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FDA Approves Jublia for Fighting Nail Fungus

Jublia (efinaconazole) is a topical liquid for treating nail fungus. How good is Jublia? Not that great. How pricey is Jublia? Very! Is it worth the cost?

Two new topical prescription drugs have been approved by the FDA for the treatment of nail fungus. Last month, the agency gave the green light to a drug called Jublia (efinaconazole). This month, the FDA approved Kerydin (tavaborole) which is also applied directly to affected nails.

It is estimated that over 30 million Americans suffer from toenail fungus, which leads to thickening, yellowing and discomfort. Oral antifungal drugs are available by prescription but have worrisome side effects and frequently interact with other medications.

The new topical agents were applied daily for 48 weeks and evaluated after one full year. Jublia resulted in a complete cure of nail fungus in 15 to 18 percent of study subjects. Daily use of Kerydin resulted in cure for 6.5 to 9 percent of study subjects. Both products have potential side effects such as redness, itching, swelling or irritation of the toes, but because they are applied to the nails and nail beds, they are not expected to affect the liver or interact with other drugs. One possible complication of Jublia is ingrown toenails. According to the prescribing information, that occurred in 2.3% of those applying the drug.

Are you impressed with these cure rates? We aren’t, either. A complete cure rate of 15 to 18 percent after almost a year is hardly something to write home about. And wait till you hear the price. We checked with one of the largest  drugstore chains in the country. In our area, a 4 ml bottle of Jublia would cost $539. You read that right! Mind boggling, eh? That works out to $135 per ml. It is not clear that insurance will cover the cost.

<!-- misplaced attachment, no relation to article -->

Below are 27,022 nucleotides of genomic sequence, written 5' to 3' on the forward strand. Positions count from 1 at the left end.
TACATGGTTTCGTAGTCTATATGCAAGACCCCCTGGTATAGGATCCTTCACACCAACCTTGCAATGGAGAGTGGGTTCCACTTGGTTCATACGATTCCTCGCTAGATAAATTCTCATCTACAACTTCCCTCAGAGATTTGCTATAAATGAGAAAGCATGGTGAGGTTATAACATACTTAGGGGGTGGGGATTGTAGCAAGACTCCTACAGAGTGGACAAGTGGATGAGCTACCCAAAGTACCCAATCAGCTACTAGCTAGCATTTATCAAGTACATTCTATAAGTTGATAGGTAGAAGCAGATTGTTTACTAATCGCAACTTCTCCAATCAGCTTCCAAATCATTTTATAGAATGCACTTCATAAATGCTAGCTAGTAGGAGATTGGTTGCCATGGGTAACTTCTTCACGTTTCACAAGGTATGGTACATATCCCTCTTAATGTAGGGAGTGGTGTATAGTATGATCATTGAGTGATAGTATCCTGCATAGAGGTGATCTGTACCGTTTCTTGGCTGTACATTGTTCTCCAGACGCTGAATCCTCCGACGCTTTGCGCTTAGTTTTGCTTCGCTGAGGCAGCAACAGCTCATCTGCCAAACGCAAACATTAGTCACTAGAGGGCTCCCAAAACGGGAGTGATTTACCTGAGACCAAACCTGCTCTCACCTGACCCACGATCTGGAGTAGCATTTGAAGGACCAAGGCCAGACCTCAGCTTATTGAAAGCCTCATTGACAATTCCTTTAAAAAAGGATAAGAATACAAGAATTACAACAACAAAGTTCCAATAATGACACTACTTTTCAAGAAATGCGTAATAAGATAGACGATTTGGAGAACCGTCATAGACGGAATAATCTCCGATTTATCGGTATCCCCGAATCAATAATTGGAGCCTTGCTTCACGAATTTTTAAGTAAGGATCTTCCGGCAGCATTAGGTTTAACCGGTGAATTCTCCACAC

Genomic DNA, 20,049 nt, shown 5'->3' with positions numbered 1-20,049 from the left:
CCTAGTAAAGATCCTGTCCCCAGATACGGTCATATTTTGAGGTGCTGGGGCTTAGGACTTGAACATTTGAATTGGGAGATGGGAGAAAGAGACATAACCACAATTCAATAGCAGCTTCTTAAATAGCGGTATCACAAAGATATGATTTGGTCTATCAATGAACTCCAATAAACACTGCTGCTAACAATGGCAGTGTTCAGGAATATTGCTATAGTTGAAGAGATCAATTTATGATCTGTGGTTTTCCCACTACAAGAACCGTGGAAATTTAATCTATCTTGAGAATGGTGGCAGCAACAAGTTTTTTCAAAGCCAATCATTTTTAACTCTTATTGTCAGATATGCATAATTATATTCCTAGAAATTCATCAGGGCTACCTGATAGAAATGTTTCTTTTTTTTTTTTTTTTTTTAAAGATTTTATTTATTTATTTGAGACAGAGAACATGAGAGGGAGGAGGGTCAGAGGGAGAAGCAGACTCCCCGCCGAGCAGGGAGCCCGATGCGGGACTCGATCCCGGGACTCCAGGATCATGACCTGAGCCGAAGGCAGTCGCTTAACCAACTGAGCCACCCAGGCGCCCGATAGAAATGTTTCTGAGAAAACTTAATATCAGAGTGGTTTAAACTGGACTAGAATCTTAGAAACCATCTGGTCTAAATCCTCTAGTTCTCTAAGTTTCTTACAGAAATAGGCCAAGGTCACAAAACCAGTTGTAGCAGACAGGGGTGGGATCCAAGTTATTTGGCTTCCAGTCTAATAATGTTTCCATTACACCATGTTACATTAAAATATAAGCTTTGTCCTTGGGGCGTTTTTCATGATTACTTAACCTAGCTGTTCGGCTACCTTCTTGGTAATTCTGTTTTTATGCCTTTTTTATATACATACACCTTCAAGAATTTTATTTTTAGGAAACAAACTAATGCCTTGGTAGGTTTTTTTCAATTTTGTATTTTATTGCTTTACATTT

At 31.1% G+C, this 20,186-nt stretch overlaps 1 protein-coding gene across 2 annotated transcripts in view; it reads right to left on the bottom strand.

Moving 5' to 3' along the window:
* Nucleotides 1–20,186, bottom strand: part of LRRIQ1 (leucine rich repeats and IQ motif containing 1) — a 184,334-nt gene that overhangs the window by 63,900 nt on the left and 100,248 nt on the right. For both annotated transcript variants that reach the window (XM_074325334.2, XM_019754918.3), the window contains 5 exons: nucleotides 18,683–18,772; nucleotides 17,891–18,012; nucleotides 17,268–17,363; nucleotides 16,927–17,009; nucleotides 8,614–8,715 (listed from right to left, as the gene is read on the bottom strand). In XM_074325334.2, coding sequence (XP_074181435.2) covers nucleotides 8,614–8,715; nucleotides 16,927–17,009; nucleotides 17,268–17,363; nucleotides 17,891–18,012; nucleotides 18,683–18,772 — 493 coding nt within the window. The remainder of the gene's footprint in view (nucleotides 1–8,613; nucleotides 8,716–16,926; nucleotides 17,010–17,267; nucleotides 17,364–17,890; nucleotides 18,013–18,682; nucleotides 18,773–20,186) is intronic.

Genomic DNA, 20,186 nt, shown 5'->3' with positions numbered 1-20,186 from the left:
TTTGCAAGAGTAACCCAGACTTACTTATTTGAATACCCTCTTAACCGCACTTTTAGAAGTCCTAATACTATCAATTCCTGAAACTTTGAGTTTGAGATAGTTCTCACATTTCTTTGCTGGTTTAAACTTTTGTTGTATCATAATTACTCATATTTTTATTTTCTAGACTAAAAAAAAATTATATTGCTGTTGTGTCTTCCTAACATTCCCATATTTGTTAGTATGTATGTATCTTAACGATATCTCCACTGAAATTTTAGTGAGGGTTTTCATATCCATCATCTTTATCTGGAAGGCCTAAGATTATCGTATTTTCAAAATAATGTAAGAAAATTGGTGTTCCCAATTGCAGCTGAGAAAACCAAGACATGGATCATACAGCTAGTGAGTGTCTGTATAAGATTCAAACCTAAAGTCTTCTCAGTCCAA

You are supposed to apply one drop per affected toenail. If the big toe is affected, you will need two drops. So, if you have two toenails plus a big toe infected with fungus, you will need 4 drops per day. There are roughly 20 drops in a milliliter or 80 drops in a 4 ml bottle. That means you will go through one 4 ml bottle in about three weeks. But wait, the treatment is supposed to continue for 48 weeks. That means you would need 16 bottles. If you multiply 16 x $539 you end up with a total cost of $8,624. Without insurance, this would be prohibitive. And remember, the complete cure rate is at best 18% after 48 weeks.

There are advantages of a topical liquid antifungal agent over an oral medicine. There are far less serious side effects, for one thing. But if you are interested in topical treatments, you may want to consider a home remedy first. We can assure you that the cost will be infinitesimal compared to a prescription product like Jublia.

To learn more about home remedies and some older, less expensive ways of treating nail fungus, you may be interested in our Guide to Hair and Nail Care. Read other comments below or add your own.

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About the Author
Terry Graedon, PhD, is a medical anthropologist and co-host of The People’s Pharmacy radio show, co-author of The People’s Pharmacy syndicated newspaper columns and numerous books, and co-founder of The People’s Pharmacy website. Terry taught in the Duke University School of Nursing and was an adjunct assistant professor in the Department of Anthropology. She is a Fellow of the Society of Applied Anthropology. Terry is one of the country's leading authorities on the science behind folk remedies..
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